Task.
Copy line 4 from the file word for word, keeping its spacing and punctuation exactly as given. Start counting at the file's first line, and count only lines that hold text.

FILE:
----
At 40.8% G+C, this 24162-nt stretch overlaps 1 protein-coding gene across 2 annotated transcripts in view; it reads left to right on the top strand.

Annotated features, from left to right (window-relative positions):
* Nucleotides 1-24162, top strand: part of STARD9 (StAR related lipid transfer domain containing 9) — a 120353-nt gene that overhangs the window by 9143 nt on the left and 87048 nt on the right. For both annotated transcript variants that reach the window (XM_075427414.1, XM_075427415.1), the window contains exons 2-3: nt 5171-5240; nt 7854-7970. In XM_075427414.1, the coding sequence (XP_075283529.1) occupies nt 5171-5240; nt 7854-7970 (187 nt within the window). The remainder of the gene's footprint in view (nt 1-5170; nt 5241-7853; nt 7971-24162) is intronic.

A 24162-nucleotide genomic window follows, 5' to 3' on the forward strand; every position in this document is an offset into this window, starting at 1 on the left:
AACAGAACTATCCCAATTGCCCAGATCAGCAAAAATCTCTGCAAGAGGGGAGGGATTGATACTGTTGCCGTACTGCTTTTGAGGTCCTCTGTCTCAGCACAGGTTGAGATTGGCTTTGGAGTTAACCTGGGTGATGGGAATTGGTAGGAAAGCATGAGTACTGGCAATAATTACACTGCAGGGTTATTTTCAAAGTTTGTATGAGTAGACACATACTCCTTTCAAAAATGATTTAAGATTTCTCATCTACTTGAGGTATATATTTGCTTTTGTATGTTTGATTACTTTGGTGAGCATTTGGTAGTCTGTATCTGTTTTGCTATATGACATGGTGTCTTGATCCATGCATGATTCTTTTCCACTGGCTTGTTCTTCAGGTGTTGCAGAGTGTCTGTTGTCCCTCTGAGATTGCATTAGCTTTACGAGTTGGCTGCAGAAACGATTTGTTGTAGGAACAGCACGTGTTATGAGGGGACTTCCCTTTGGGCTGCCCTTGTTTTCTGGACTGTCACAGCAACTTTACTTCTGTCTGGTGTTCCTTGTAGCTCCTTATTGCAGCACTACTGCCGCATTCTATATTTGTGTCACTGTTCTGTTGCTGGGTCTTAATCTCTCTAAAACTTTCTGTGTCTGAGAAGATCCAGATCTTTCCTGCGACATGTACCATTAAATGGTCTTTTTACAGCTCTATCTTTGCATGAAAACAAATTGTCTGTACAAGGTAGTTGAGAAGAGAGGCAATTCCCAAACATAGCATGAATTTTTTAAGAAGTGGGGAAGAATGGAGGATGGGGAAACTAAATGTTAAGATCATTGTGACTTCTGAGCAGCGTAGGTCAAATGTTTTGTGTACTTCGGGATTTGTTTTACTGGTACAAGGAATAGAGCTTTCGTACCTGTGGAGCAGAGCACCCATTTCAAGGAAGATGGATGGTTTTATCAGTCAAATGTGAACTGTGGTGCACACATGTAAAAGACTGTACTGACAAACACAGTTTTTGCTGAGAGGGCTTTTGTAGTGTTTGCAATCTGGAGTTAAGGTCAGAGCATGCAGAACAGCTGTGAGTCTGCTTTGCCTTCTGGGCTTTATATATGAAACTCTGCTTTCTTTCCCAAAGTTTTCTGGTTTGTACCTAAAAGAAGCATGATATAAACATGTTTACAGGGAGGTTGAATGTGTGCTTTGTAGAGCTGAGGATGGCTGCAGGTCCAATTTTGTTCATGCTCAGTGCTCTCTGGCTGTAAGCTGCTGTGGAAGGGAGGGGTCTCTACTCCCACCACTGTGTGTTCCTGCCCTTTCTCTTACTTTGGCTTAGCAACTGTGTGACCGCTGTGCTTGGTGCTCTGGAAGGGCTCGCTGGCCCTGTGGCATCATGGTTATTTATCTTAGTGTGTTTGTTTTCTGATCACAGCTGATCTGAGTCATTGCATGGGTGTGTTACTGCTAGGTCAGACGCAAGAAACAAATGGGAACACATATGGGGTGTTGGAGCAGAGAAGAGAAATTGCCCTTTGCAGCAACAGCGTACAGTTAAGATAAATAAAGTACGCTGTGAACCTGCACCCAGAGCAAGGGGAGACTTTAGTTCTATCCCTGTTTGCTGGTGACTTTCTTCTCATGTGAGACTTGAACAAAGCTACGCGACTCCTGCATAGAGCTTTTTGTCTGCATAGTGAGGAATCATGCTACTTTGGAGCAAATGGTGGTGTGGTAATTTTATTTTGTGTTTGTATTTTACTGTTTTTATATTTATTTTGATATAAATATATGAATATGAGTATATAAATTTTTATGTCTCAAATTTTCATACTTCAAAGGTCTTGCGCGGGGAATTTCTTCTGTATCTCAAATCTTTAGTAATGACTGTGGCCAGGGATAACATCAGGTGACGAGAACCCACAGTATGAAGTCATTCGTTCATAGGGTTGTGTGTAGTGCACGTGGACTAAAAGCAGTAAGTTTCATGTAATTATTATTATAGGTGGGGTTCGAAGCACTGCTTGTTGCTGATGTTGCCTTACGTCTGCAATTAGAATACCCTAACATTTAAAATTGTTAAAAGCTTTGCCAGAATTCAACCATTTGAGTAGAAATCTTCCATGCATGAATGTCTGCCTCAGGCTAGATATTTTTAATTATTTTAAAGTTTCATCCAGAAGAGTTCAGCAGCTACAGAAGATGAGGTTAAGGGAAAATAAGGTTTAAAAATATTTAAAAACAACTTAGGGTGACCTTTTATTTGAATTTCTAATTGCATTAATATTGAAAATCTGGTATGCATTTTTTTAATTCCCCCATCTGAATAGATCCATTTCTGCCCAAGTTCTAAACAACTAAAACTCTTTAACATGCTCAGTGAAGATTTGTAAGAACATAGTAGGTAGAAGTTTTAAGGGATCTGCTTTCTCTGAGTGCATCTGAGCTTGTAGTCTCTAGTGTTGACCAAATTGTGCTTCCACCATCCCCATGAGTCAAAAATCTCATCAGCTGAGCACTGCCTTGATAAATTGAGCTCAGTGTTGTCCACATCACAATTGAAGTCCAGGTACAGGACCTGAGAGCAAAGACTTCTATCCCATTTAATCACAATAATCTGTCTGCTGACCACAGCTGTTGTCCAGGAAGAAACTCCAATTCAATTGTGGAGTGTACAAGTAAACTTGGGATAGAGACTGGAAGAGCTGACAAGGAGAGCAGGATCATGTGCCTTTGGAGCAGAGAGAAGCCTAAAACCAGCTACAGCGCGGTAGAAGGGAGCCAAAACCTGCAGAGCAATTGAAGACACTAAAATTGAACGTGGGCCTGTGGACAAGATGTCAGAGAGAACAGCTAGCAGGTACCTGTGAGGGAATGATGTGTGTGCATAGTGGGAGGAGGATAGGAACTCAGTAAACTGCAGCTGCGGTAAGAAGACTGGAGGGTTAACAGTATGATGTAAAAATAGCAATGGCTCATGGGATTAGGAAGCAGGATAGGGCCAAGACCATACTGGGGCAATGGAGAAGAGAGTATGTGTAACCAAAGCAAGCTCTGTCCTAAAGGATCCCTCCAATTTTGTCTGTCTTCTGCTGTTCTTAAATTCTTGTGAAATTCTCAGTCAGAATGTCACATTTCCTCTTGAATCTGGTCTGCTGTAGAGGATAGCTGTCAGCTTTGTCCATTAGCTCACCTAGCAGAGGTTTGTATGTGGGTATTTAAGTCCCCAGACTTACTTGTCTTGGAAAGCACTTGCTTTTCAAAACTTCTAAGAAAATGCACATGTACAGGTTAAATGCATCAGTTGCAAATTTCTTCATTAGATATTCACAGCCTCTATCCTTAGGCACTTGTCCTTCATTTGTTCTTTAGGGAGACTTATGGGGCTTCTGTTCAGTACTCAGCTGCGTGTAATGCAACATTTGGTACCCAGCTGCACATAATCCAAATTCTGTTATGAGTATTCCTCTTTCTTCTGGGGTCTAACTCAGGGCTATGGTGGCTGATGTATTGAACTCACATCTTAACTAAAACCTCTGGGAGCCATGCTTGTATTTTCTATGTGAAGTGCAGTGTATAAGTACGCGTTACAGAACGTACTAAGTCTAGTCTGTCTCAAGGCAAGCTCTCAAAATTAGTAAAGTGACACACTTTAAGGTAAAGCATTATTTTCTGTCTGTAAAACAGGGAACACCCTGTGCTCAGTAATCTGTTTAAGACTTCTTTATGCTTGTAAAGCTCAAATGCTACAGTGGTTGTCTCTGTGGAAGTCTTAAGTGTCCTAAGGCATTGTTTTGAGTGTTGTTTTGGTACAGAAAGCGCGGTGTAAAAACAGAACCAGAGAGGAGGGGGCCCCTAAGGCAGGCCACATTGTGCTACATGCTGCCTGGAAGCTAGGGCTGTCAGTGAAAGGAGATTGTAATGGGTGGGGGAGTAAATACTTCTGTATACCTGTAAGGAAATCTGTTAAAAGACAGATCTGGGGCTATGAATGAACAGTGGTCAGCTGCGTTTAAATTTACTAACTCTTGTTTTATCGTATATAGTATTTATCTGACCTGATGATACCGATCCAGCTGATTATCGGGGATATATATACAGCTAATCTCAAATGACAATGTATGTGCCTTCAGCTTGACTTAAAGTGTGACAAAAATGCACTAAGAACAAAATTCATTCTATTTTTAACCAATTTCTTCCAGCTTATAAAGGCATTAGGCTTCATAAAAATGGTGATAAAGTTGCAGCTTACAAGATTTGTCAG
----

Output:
A 24162-nucleotide genomic window follows, 5' to 3' on the forward strand; every position in this document is an offset into this window, starting at 1 on the left: